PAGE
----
By seeing where you use your cravings to numb out every time an emotion pops up, you are able to see what other behaviors you use to do the same thing. Do you check your email or Facebook incessantly? What emotion or desire are you trying to cover up by doing that? By bringing these things to light, we can once and for all release the stuff that ties us down and begin a practice of fulfilling our heart’s desires.

And this is where the magic happens.

Jackie Vecchio is a holistic health coach and founder of Peace in Every Bite, where she helps women end the food insanity and make peace with themselves.

Photo credit: Matt Katzenberger



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11 responses to Three Ways to Find Peace with Food and Your Life
  1. Ani said on July 19, 2012

    Hi Jackie,

    Wow, thank you for this wonderful post! You are so right about peace coming from within. I used to give my power away to food so easily, as though it would save me from myself! Now I am just in the process of setting up my business to help women explore their emotional eating patterns in safety. Reading your post inspired me to not get into my place of fear but instead to continue because it is so important to me and to so many women.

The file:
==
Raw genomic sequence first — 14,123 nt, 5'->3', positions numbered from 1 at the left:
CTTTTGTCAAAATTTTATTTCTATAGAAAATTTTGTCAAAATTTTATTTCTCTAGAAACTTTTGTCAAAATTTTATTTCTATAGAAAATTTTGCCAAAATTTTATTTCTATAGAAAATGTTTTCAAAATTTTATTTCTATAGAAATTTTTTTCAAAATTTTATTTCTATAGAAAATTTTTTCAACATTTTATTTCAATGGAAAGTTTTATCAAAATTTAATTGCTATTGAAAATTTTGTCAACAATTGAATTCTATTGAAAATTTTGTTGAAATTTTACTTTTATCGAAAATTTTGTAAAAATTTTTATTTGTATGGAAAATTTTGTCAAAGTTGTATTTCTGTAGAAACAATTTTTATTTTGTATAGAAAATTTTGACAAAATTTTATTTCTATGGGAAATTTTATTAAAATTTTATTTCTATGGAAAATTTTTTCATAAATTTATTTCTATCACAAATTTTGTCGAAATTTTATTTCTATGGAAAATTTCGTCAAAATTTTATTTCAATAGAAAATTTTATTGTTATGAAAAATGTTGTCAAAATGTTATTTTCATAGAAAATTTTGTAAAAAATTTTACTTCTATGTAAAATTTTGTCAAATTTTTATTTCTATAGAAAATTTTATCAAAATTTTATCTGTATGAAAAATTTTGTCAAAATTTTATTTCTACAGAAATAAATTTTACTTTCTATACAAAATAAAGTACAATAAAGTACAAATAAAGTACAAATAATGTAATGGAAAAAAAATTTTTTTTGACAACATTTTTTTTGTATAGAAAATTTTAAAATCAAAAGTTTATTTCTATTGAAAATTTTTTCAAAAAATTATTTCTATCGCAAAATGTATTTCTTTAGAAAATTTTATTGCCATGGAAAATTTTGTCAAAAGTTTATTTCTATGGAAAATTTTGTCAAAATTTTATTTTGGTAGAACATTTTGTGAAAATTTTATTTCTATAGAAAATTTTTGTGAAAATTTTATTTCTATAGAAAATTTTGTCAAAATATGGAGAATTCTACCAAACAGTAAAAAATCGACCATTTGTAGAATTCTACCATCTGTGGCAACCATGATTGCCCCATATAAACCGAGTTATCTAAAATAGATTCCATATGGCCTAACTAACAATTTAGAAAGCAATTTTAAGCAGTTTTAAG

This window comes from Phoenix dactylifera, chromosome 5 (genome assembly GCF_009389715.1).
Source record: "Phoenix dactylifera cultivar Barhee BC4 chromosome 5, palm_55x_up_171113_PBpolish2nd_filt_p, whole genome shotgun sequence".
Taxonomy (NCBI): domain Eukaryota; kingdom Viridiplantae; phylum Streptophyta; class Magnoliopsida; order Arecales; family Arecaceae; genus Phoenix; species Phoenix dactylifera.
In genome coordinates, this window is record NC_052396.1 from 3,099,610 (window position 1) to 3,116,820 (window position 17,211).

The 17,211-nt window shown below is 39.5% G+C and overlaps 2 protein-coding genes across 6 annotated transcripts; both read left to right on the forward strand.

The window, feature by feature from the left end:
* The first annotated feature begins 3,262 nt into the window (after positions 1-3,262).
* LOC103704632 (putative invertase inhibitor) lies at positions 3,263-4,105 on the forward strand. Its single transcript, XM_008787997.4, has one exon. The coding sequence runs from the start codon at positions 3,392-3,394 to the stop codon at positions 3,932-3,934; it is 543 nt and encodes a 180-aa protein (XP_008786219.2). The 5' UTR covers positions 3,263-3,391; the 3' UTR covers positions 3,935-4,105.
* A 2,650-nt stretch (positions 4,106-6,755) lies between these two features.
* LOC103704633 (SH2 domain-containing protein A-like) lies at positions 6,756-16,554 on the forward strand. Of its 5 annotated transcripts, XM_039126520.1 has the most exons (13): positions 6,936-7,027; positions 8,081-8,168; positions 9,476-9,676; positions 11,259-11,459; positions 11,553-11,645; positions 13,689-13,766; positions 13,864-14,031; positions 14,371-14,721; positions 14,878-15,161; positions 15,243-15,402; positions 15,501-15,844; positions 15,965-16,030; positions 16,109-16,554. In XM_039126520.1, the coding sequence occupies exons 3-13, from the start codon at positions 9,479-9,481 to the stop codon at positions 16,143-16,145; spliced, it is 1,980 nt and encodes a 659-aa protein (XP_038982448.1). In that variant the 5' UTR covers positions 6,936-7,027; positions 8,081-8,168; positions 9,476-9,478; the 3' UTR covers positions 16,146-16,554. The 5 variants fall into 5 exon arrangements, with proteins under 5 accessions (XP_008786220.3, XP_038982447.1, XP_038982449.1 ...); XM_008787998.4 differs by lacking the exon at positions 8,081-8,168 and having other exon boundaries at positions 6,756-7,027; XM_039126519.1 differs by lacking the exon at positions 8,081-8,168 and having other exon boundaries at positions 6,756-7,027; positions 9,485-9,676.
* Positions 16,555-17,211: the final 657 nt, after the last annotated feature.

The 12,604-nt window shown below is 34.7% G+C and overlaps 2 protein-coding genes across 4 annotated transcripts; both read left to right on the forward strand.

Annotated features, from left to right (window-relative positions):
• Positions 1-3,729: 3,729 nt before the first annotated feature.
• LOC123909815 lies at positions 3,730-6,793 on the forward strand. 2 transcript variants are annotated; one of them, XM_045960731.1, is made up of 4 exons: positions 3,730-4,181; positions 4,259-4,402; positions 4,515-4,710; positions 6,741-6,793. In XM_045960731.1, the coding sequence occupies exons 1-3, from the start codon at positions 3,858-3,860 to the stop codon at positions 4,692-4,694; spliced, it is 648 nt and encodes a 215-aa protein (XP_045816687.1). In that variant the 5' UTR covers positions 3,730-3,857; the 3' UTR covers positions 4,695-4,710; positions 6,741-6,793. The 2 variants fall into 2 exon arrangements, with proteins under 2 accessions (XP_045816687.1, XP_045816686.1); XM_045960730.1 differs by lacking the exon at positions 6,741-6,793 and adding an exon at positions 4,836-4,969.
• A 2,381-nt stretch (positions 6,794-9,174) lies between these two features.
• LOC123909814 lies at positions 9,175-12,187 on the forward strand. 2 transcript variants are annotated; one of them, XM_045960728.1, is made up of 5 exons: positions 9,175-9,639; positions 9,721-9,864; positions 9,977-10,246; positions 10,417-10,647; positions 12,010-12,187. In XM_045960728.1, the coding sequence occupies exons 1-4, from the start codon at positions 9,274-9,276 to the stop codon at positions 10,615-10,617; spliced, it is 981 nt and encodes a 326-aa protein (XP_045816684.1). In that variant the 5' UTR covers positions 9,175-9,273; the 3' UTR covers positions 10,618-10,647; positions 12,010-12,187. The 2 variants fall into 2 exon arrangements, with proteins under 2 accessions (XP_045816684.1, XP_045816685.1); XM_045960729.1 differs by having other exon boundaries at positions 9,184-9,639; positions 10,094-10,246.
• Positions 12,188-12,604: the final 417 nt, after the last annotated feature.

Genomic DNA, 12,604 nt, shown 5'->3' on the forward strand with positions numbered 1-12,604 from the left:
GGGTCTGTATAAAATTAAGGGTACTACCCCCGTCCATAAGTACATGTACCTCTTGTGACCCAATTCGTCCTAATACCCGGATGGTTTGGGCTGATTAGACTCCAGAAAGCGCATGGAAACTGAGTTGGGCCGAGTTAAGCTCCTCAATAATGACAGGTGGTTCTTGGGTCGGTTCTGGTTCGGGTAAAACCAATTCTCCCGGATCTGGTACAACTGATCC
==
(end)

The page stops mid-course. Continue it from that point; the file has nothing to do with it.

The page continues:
Blessings
    Ani
    -England, UK

  2. Thank you for this. I started tearing up while reading this because it hits so close to home. I’ve been in war with food and my body for almost all my life, it feels like. I’ve been in OA, therapists offices, and read tons of books including many of Geneen Roths’ like Women, Food and God. I was just texting a friend yesterday telling her that I am so sick of this. I know a big part of my problem is not about the food, but other issues in my life that I am avoiding or are not going well (i.e. money, unemployment, etc) and sometimes food feels like the only type of enjoyment I have in my life, but then I get on the scale and hate myself. It’s a nasty cruel cycle, but I don’t plan to be on it much longer and articles like this help a lot. Thanks again.

  3. Thank you for the post Jackie! This is exactly what I decided today and I came home and read your post! Magical! I told myself I am throwing the word “DIET” out of my vocabulary and learn to just listen to my heart! Stop being afraid and feel guilty about eating! Thanks again for this simple and brilliant truth! Sharing it!

  4. Ani, I love that you are helping women “explore in safety” – what a gift to women! Blessings on your new business xoxo Jackie